In 1958, the Internal Revenue Service issued Revenue Ruling 58-66 which stated that the marital status of individuals for Federal Income Tax purposes was the same as the status of those individuals under state law. This ruling specifically referenced state laws that recognized common-law marriages.
On August 29, 2013, the IRS issued Revenue Ruling 2013-17 which discusses the Windsor case decided by the Supreme Court and the fact that Revenue Ruling 58-66 is now amplified to adopt a general rule, for Federal Tax purposes, that recognizes the validity of a same-sex marriage that was valid in the state where it was entered into, regardless of the married couple’s place of domicile. This means that people living in a state where same-sex marriage is not allowed under that state’s law but who were validly married in Iowa, will be able to file a federal income tax return as married individuals.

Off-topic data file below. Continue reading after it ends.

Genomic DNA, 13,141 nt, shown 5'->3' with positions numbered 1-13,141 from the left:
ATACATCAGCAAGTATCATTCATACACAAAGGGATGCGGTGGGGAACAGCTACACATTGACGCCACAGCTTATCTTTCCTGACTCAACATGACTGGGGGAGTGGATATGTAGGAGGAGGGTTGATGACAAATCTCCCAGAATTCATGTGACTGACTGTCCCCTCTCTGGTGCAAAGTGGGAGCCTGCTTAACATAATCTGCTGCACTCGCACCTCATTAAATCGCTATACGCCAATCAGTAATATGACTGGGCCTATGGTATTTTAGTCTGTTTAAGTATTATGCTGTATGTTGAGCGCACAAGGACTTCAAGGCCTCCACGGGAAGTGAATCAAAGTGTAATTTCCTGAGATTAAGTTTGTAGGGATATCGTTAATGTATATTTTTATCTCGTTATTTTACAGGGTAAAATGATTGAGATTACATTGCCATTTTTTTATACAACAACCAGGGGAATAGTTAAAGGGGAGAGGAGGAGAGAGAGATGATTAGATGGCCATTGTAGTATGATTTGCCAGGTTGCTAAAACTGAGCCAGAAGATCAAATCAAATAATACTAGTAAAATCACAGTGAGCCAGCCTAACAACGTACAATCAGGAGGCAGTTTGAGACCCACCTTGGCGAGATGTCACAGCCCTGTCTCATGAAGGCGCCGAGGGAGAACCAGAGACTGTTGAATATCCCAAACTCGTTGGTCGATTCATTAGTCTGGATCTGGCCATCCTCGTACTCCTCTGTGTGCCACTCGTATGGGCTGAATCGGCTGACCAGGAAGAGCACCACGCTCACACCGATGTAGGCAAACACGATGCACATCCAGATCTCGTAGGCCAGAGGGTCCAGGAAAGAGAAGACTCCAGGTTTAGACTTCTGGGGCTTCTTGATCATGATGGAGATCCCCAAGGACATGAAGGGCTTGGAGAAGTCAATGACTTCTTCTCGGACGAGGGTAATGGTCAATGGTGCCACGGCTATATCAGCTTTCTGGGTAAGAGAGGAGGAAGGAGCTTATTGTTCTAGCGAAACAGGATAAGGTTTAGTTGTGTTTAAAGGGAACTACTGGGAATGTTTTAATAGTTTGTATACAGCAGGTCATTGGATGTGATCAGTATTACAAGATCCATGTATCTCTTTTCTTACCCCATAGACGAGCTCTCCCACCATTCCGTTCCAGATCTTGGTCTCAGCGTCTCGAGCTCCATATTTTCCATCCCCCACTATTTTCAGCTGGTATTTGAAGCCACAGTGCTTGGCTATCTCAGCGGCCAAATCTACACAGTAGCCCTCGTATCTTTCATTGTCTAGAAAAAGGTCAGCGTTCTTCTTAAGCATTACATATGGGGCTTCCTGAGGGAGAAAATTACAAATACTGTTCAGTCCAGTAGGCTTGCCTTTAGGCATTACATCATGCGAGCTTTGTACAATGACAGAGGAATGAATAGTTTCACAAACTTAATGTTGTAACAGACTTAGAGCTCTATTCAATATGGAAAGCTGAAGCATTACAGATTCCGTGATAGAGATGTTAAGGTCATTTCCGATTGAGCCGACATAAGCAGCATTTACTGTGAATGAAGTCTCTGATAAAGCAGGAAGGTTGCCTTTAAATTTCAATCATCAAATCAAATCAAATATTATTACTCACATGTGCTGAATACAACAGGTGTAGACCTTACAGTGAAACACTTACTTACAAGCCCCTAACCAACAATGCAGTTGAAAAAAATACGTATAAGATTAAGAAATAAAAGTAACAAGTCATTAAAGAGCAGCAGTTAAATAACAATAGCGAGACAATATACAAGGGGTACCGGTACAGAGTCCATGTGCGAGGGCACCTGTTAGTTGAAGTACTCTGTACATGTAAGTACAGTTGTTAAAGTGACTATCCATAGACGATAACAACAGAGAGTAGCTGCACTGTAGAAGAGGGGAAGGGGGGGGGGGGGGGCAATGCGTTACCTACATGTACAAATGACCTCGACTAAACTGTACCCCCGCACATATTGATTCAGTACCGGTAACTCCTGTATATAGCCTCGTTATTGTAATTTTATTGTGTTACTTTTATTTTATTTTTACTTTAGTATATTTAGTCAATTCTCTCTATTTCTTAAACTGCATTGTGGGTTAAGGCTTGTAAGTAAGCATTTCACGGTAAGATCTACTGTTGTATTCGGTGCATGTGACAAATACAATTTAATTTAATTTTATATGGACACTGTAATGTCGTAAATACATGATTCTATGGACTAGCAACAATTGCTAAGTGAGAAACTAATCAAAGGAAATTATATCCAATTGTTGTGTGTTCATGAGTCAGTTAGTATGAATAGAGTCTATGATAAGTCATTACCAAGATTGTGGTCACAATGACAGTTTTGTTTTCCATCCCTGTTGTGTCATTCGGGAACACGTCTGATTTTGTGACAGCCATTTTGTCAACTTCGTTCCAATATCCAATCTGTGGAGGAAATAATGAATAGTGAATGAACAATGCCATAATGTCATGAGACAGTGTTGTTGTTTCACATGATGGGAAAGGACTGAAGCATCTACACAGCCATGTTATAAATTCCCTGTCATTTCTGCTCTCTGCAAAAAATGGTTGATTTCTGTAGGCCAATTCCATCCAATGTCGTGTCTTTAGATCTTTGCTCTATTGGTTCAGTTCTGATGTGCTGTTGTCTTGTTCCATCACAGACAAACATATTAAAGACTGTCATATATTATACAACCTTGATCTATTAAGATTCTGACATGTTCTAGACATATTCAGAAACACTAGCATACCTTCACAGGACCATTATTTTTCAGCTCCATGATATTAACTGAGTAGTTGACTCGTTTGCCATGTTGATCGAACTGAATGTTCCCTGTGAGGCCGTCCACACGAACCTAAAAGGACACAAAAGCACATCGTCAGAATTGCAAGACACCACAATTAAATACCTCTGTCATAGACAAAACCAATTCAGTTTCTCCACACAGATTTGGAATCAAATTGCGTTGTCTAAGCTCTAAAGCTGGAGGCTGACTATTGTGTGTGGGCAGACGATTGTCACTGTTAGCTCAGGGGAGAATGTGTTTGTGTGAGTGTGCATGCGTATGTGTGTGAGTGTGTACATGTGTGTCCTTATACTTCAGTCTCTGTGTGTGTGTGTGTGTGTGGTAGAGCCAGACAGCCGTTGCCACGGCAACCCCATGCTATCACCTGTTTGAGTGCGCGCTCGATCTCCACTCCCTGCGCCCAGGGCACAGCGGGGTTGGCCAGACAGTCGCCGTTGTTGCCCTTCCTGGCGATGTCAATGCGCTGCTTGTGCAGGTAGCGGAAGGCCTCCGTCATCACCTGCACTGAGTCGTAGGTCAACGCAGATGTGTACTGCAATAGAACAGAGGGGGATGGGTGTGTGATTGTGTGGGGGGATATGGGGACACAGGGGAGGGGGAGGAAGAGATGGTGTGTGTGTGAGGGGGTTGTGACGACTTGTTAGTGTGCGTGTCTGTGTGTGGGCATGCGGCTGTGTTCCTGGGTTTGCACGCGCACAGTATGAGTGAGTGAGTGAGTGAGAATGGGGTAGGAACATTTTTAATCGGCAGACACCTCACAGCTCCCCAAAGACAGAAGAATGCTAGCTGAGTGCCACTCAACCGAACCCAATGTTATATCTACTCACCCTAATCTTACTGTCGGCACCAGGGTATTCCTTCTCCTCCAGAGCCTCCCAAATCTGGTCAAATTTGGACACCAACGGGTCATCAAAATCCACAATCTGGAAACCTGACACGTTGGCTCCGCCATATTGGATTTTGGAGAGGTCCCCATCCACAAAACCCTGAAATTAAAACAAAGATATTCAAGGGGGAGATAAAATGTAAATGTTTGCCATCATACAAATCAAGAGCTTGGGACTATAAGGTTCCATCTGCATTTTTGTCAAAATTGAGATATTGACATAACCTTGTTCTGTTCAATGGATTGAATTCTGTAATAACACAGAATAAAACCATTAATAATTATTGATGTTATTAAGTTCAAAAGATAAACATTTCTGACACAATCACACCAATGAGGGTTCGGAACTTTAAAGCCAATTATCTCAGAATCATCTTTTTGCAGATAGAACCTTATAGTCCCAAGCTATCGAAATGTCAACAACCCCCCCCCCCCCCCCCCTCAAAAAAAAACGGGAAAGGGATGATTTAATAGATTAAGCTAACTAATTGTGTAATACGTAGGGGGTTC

However, this ruling does go on to state that the term marriage for Federal Tax Law purposes does not include registered domestic partnerships, civil unions, or other similar formal relationship recognized under state law that are not denominated as a marriage under that state’s law.
The holdings of this revenue ruling are prospectively applied as of September 16, 2013, but taxpayers may go back and amend prior returns to get the benefit of filing as married taxpayers. A taxpayer is allowed to go back and amend tax returns within 3 years from the time a return was filed in order to claim a refund for the overpayment of previously paid taxes. This ruling extends beyond just the filing status and personal exemptions allowed under federal tax rules and also affects income tax with respect to certain employer-provided health coverage benefits or fringe benefits that were provided by the employer and are excludable from income based on an individual’s marital status.